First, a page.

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August 5, 2005.

AARON PATTERSON and MARK MANNIE. In the matter of Attorney Demitrus Evans.

The opinion of the court was delivered by: REBECCA PALLMEYER, District Judge


Defendant Aaron Patterson was convicted on all thirteen counts of the indictment against him, in which Patterson and a co-Defendant, Mark Mannie, were charged with narcotics trafficking and weapons offenses. The trial, which began on June 30 and continued until the afternoon of July 29, when the jury returned its verdict, was marked by disruption, emotional outbursts, and costly delays. Attorney Demitrus Evans represented Defendant Patterson in the pre-trial phases of this case and withdrew after jury selection. Because the court believes Ms. Evans herself was responsible for some of the delay; because she openly expressed disregard for the court's order that she turn over her files to substitute counsel; and because she publicly disparaged the conscientious efforts of Patterson's attorneys in a way designed to destroy the client's confidence in them; the court orders that Ms. Evans appear and show cause why she should not be held in contempt.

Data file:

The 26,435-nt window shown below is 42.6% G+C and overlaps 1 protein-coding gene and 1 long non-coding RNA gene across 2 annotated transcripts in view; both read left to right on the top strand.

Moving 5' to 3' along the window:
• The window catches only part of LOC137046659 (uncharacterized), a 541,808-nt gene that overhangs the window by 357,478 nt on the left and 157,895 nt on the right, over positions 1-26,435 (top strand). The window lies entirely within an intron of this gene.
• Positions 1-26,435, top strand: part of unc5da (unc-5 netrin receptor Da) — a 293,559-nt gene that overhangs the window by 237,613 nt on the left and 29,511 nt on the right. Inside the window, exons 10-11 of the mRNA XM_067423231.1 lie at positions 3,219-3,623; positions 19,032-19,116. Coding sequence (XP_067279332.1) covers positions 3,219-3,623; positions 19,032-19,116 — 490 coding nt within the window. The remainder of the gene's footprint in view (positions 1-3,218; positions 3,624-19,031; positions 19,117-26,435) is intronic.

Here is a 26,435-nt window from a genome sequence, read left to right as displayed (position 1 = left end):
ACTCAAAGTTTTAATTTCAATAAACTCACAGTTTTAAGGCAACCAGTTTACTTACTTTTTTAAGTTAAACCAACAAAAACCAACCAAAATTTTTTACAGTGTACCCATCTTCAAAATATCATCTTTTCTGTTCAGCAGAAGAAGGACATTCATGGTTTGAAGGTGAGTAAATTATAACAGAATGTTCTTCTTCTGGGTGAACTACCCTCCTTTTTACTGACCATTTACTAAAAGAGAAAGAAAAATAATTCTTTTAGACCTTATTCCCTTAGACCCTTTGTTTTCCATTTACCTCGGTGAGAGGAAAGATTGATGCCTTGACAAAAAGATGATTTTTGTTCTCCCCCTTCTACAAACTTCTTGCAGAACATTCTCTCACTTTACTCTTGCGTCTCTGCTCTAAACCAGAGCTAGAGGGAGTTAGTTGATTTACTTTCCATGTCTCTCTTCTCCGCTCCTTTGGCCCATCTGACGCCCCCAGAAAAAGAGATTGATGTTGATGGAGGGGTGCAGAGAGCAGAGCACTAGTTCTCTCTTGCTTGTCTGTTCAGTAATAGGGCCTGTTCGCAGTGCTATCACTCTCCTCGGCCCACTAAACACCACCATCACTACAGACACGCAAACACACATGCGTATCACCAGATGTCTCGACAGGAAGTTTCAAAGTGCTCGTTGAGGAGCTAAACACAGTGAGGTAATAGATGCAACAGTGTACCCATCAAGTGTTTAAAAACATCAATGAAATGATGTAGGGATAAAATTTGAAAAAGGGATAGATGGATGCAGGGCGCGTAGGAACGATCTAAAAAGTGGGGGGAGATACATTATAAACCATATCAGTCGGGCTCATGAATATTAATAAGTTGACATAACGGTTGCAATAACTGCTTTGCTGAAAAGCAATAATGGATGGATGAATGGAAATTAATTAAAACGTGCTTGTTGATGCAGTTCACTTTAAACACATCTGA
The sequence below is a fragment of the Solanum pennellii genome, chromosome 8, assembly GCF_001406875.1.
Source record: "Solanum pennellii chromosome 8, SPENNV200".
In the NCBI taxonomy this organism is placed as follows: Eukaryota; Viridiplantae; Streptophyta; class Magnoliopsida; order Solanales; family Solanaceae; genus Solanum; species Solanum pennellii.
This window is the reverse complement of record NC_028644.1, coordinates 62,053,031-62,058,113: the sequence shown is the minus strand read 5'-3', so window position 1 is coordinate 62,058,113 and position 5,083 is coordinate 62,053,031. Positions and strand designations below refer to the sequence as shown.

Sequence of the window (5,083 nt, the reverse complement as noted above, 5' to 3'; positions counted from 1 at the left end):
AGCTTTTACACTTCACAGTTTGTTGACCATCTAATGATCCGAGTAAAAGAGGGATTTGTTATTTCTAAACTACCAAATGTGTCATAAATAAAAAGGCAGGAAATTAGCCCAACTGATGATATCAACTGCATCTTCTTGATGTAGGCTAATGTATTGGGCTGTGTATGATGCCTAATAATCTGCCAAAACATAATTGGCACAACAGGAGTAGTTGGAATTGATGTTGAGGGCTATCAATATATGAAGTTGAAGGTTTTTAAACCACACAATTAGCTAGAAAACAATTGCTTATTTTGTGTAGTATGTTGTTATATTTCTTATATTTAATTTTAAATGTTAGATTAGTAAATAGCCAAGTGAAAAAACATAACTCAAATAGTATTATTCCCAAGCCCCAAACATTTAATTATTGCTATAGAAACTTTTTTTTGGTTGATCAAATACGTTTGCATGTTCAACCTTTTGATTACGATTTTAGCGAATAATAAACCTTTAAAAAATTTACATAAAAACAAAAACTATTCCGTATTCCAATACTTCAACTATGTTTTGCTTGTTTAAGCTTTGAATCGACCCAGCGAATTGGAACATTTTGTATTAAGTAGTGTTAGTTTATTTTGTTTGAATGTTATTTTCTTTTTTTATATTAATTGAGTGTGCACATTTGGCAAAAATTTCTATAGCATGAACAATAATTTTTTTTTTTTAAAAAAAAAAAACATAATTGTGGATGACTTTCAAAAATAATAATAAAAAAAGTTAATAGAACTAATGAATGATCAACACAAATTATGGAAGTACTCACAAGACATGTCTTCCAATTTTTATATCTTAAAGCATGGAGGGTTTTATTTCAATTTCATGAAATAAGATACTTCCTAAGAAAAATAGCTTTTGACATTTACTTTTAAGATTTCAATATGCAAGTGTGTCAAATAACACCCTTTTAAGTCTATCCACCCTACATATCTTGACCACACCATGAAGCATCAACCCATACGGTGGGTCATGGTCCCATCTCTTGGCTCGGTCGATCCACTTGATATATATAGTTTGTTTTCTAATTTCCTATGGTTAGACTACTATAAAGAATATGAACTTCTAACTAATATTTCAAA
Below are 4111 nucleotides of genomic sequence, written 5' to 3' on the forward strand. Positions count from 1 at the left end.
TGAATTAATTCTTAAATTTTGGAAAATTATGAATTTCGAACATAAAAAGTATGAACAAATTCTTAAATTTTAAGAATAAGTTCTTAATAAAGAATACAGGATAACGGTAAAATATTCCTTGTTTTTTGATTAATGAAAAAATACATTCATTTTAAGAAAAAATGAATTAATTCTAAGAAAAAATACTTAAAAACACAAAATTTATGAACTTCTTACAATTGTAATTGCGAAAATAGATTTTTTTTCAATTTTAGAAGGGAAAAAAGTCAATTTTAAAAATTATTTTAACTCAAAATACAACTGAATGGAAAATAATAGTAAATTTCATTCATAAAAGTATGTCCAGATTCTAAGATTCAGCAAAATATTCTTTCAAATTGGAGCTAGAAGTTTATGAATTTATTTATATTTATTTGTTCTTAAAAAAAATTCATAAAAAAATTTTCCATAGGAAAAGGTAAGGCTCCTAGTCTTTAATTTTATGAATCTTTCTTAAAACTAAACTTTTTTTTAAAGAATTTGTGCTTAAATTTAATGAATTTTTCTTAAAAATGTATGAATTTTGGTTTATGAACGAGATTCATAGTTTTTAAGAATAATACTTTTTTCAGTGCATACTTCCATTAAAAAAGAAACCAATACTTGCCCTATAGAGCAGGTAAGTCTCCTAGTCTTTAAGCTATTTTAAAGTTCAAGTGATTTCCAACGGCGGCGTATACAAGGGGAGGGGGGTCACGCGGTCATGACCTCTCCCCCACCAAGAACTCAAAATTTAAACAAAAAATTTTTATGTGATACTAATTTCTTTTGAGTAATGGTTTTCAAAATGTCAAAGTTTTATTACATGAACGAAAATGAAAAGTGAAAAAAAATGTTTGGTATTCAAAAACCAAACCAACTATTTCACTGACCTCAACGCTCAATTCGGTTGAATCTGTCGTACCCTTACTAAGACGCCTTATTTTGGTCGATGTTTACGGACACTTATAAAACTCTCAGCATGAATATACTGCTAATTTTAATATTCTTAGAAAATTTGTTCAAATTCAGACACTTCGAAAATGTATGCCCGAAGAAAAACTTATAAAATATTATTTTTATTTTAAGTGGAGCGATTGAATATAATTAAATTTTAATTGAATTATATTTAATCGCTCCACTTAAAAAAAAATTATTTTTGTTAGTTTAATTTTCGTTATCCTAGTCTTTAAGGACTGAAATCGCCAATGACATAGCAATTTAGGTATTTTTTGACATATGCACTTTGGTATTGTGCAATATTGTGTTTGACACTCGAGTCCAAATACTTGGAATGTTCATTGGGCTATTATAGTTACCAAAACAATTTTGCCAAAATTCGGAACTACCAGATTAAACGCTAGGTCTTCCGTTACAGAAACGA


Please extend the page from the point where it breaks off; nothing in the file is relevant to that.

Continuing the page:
Attorney Tommy Brewer represented Mr. Patterson together with Ms. Evans until February of this year, when he withdrew from the case, citing professional differences. Ms. Evans remained counsel of record. She sought and obtained a continuance of the initial February 2005 trial date and, when a second trial date approached, successfully moved the court to appoint additional counsel for Mr. Patterson. The court granted that motion and appointed Attorney Paul Camarena, who was the Federal Defender Panel duty attorney on the Panel was notified of the court's order. Ms. Evans asked for a further continuance of the May 31 trial date, which the court granted with considerable reluctance.